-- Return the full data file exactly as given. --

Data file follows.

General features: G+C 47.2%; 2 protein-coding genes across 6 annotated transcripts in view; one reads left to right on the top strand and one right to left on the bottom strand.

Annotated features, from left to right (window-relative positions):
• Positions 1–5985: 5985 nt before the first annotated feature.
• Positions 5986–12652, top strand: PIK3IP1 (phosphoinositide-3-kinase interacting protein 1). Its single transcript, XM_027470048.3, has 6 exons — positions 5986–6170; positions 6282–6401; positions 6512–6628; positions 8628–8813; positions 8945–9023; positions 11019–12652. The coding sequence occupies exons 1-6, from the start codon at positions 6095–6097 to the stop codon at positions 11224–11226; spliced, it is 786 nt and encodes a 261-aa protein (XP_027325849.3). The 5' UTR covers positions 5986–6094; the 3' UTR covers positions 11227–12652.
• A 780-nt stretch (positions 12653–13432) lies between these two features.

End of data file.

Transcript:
General features: G+C 47.2%; 2 protein-coding genes across 6 annotated transcripts in view; one reads left to right on the top strand and one right to left on the bottom strand.

Annotated features, from left to right (window-relative positions):
• Positions 1–5985: 5985 nt before the first annotated feature.
• Positions 5986–12652, top strand: PIK3IP1 (phosphoinositide-3-kinase interacting protein 1). Its single transcript, XM_027470048.3, has 6 exons — positions 5986–6170; positions 6282–6401; positions 6512–6628; positions 8628–8813; positions 8945–9023; positions 11019–12652. The coding sequence occupies exons 1-6, from the start codon at positions 6095–6097 to the stop codon at positions 11224–11226; spliced, it is 786 nt and encodes a 261-aa protein (XP_027325849.3). The 5' UTR covers positions 5986–6094; the 3' UTR covers positions 11227–12652.
• A 780-nt stretch (positions 12653–13432) lies between these two features.